Cindy at Ordo Amoris is hosting a book club for Dorothy Sayers’ Mind of the Maker. I’m trying to catch up and will probably be posting out of order.
Can we know the mind of the maker through his created works? Dorothy Sayers says we can know it some, but not completely.
Sayers believes it is possible to be aware of the created works with out any direct awareness of the author just as “…we may, and do, know the Iliad without knowing Homer.” Then again, Romans 1:20 says “For the invisible things of him from the creation of the world are clearly seen, being understood by the things that are made, even his eternal power and Godhead; so that they are without excuse:”
So, just as knowing the entire works of Shakespeare will give us some character of the man, God can be known, to some extent, by his works.
One limitation to knowing the Creator by his creation is that it is not possible for us to know and consider all of the Creator’s works from beginning to end, because he is eternal and we are not. But even if we could see all of his works and take them together as a group, we are further limited by the fact that all we see are the expressed works, the Activity, but not all the that the mind holds.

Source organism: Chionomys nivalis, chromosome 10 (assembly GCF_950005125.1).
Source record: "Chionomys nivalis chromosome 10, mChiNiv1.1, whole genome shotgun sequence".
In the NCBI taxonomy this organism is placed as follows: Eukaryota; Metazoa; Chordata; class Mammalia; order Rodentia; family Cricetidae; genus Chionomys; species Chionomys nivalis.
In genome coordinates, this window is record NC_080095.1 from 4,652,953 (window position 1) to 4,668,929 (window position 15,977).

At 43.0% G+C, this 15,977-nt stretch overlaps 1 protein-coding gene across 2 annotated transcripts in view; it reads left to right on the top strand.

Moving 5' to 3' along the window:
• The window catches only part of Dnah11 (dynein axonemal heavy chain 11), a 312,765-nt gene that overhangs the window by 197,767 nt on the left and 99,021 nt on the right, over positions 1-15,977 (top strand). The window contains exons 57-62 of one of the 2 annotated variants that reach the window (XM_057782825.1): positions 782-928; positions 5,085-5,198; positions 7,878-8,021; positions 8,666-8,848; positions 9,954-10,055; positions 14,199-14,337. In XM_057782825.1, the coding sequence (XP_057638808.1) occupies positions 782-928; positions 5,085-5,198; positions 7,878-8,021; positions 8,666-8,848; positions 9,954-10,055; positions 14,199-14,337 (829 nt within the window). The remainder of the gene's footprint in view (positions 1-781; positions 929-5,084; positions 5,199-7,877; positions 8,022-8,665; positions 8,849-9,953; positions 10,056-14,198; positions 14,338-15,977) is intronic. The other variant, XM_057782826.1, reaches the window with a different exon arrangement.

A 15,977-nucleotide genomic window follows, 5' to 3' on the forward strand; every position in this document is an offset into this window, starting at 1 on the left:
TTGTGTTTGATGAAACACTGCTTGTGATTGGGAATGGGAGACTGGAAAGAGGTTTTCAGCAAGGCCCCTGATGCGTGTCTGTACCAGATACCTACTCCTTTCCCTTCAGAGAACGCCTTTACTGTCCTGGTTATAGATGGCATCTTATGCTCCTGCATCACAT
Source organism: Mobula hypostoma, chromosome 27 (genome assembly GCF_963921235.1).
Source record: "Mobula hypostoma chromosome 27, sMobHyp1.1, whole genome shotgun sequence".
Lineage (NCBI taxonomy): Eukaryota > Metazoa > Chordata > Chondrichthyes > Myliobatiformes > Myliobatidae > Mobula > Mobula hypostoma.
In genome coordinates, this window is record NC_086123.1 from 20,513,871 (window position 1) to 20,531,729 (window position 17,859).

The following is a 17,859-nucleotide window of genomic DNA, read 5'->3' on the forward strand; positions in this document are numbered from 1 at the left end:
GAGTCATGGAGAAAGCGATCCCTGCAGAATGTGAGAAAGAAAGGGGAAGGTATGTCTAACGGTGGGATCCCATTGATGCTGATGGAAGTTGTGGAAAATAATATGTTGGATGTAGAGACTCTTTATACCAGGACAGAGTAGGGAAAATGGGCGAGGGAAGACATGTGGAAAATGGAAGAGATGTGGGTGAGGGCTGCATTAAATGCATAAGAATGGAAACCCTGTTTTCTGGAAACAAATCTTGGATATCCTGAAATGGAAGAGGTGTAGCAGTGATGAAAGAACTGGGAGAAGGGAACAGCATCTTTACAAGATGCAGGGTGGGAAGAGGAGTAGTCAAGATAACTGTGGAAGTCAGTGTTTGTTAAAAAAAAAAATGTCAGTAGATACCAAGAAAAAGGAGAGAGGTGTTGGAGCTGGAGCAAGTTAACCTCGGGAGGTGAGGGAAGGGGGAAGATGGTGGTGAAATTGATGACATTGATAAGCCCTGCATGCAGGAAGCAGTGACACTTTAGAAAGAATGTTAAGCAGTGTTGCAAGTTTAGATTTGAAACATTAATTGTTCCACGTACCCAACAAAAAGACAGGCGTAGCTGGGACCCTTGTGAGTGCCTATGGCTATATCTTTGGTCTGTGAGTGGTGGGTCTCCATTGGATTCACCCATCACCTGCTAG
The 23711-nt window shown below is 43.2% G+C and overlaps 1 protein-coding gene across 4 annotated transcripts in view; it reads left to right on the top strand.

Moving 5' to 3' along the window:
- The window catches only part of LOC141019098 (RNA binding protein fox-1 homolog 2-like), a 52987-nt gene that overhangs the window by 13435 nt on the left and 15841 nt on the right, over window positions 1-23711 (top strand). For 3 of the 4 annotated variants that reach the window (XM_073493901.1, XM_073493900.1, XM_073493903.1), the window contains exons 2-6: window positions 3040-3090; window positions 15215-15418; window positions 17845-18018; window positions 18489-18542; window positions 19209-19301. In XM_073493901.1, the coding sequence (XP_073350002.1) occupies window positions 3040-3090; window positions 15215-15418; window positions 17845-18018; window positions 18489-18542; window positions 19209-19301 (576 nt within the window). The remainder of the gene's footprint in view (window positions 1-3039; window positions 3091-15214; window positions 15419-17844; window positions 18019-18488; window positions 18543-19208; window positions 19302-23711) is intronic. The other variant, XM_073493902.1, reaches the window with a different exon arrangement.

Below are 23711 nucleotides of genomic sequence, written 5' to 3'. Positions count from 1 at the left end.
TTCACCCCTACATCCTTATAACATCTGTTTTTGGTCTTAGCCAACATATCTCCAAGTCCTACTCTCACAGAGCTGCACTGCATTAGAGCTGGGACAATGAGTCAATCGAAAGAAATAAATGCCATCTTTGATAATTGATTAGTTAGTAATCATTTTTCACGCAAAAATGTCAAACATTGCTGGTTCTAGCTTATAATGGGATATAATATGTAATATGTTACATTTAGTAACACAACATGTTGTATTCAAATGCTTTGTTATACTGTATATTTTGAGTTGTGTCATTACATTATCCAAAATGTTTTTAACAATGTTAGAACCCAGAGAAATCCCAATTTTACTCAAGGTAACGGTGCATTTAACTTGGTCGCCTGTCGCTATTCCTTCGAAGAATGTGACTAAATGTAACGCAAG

For example, Hamlet is not Shakespeare. Sayers wrote that is impossible “to say that the author is fully express in any speech, character or single work of his.” Put all the works together, relate them to each other, and you get a pantheistic view, but it is still not the entire mind of the maker. “The mind is not the sum of its works, though it includes them all…. Before it made them it included them all potentially, and having finished them, it still includes them.”
A third limitation is in the interpretation, understanding the significance of a creation. If a character in a written work is merely a mouthpiece for the author, a device or tool, to express the author’s own agenda, then the work is propaganda. Good writing will allow the characters to express their own ideas. Sayers suggests that in the same way, all of creation must speak for itself, tell its own story in order to express truth.